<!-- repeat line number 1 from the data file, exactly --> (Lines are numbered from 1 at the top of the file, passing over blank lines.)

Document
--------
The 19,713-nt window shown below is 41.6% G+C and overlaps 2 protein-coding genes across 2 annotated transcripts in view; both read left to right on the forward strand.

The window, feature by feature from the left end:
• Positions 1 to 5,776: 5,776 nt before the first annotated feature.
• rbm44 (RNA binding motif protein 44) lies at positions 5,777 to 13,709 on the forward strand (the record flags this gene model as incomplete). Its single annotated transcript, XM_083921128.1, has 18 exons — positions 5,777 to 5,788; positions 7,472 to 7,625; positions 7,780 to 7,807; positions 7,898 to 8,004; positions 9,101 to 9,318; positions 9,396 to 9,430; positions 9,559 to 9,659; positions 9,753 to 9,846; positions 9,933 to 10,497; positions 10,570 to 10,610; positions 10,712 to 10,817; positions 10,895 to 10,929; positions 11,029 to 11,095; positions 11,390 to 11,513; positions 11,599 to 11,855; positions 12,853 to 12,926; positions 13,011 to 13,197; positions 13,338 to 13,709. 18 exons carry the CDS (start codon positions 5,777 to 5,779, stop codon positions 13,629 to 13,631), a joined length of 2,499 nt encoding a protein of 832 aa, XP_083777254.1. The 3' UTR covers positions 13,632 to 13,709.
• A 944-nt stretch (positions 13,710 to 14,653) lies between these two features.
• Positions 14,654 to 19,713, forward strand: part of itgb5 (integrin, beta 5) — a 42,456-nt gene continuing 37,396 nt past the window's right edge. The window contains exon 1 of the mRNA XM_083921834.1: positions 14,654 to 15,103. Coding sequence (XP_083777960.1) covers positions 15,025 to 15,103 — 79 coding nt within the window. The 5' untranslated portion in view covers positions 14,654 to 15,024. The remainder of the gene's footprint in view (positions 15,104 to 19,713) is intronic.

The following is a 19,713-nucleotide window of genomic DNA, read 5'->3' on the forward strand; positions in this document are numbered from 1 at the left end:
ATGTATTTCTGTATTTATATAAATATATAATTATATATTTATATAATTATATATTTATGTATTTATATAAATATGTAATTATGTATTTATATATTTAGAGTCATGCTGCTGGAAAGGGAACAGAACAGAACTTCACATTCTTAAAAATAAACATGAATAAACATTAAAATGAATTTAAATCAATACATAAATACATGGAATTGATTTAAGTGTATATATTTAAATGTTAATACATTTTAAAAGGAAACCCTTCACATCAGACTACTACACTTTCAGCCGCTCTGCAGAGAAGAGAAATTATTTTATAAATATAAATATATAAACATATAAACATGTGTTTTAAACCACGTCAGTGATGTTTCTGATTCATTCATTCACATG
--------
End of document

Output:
The 19,713-nt window shown below is 41.6% G+C and overlaps 2 protein-coding genes across 2 annotated transcripts in view; both read left to right on the forward strand.